Last weekend was spent with our caravan club friends camped at a local dairy farm.
Each day the cows walked along the cattle race to the milking shed,one after the other. There were plenty of newly weaned heifer calves which came rushing over to the fence, just in case we had some extra food or attention to give them. And what about this big fellow resting under the shelter – he is sure the Dad of these calves.
Baby heifers and a very large bull
As we were staying on a dairy farm, Rally Captain Dennis had organised a milking competition for us. Just as well that a real cow was not used as some of the contestants certainly had rough hands indeed. Poor old “Daisy” had four legs, a tail, and an udder made from a rubber glove – I’m sure she would be mooing in desperation from the treatment she received from the less than gentle townies. The winners were Murray and Val, who obtained the largest quantity of “milk” actually water, in the allotted time.
Murray and Val, holding their winners cup, with Daisy
Sunday was Anzac Day – 25th April marks the anniversary of the landing of Australian and New Zealand soldiers – the Anzacs – on the Gallipoli Peninsula in 1915. The aim was to capture the Dardanelles and open a sea route to the Bosphorus and the Black Sea. The Anzacs were courageous and although the Gallipoli campaign failed in its military objectives, the Australian and New Zealand actions during the campaign left us all a powerful legacy. With the coming of the Second World War, Anzac Day also served to commemorate the lives of Australians and New Zealanders who died in that war. The meaning of Anzac Day today includes the remembrance of all from both countries killed in military operations. Our group attended a 5.00pm Service at Otaki Cemetery.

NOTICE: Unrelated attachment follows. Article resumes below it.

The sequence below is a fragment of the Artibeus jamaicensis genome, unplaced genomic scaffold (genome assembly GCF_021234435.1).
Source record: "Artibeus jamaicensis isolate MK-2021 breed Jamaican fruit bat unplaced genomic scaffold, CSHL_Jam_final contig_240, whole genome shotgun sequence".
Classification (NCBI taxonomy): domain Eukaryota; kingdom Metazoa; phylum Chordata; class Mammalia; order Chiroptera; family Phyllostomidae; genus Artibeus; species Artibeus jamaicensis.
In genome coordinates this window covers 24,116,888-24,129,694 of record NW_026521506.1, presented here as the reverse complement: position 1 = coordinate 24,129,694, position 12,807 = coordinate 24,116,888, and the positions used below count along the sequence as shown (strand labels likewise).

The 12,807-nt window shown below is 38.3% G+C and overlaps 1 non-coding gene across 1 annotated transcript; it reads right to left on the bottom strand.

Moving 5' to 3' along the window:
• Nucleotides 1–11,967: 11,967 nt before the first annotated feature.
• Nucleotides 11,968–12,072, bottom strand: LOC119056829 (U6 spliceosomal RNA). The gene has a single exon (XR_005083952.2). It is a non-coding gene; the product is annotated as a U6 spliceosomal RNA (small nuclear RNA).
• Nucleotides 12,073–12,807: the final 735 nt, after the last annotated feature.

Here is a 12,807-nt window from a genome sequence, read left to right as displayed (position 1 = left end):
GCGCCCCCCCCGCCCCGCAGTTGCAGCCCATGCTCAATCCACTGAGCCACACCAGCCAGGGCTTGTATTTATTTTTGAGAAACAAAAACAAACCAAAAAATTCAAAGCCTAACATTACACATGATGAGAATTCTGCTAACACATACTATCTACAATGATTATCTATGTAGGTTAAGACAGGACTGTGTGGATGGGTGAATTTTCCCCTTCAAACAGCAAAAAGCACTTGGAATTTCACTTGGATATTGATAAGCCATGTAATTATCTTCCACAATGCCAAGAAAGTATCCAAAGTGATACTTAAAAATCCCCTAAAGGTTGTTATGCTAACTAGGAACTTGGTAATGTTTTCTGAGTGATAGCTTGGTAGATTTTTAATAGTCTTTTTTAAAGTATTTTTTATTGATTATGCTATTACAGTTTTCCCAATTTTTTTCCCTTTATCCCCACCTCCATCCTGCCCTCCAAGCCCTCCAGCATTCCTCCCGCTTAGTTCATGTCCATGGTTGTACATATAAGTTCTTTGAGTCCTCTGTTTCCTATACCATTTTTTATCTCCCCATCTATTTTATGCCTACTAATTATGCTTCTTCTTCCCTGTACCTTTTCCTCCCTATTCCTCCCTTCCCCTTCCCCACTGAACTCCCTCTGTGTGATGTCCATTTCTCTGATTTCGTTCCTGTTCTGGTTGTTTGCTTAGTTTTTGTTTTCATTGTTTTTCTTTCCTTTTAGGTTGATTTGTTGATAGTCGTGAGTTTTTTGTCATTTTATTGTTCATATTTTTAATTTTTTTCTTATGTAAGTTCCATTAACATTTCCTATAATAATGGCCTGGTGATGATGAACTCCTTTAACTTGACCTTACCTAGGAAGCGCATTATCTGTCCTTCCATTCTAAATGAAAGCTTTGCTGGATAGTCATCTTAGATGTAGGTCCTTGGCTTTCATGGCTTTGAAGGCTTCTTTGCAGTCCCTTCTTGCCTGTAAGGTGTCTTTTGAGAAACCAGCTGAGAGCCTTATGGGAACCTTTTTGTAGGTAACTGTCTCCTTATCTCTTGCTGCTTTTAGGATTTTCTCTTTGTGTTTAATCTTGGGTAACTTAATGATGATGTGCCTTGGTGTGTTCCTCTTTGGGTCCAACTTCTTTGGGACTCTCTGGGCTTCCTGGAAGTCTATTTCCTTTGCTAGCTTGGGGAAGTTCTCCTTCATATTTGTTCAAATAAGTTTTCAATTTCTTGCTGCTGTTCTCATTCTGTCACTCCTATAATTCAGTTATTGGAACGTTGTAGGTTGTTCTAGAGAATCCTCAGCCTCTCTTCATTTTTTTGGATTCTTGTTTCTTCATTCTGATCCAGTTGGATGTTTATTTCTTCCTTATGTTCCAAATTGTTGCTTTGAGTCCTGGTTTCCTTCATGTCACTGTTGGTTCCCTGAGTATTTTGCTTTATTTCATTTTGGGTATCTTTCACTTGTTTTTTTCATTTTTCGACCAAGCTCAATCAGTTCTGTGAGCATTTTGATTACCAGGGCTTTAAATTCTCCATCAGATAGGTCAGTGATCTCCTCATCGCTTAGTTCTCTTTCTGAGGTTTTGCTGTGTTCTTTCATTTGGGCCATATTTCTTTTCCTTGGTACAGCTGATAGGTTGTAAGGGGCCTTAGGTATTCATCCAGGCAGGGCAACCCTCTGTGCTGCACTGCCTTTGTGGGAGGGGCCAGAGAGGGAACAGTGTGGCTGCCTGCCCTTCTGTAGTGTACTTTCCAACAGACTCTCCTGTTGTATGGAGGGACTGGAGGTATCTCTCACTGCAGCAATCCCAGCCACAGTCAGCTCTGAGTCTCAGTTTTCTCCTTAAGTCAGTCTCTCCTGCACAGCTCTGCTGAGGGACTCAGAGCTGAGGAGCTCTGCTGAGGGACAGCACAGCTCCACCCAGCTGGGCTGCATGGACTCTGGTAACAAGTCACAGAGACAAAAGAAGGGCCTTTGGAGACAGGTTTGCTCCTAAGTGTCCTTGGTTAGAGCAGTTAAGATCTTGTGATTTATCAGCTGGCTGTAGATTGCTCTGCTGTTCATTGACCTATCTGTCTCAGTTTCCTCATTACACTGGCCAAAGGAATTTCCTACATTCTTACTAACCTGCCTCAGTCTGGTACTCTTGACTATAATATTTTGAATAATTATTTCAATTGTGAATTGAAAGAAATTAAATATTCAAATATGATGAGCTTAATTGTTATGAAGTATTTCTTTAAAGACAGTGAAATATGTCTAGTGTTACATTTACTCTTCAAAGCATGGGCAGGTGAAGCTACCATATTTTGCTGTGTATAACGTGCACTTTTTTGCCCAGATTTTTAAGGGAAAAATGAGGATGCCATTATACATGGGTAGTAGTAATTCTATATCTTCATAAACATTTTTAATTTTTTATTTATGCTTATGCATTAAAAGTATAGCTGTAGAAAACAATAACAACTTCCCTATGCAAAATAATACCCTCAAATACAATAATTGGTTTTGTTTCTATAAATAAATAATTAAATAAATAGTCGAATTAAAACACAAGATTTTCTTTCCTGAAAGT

Anzac Day Service at Otaki Cemetery
The afternoon service was well attended , and many people wore their own or family medals, plus red poppies. We watched as members of the Air Force Corps marched to the flag pole, the flag was lowered, ceremonially folded then presented back to the Otaki RSA representative. The haunting sounds of a single bagpipe, and a lone bugler playing The Last Post, together with the recitation of The Creed made it a very moving remembrance service indeed.
Our day ended with a meal out together at Curry Town in Otaki. Have to admit that we are not great Indian cuisine lovers so this was an experience for us. We checked through the menu and professed to our dining companions that we didn’t really know the difference between a Rogan Josh, Korma or Tikka. Eventually we made up our minds and placed our orders. The food was nice, and the surroundings were very pleasant, and it goes without saying that the company was wonderful.
Dinner at Curry Town
It was a great rally, and Anzac Biscuits were shared for Morning Tea. Some went on the bush walk through a lovely stand of native trees, protected and fenced off from the stock. Sadly, the pair of us decided against taking part, with Robin’s bad knees and my bad back it all seemed a bit too hard for us both. Never mind, we had enjoyed this walk last time we stayed here.
The only stitching I have done lately is to repair the lining in my hand bag. After searching high and low for my keys, I finally discovered that they had slipped through a small hole in the lining. So I had to carefully retrieve them, then set to and repair the hole. Has this ever happened to you?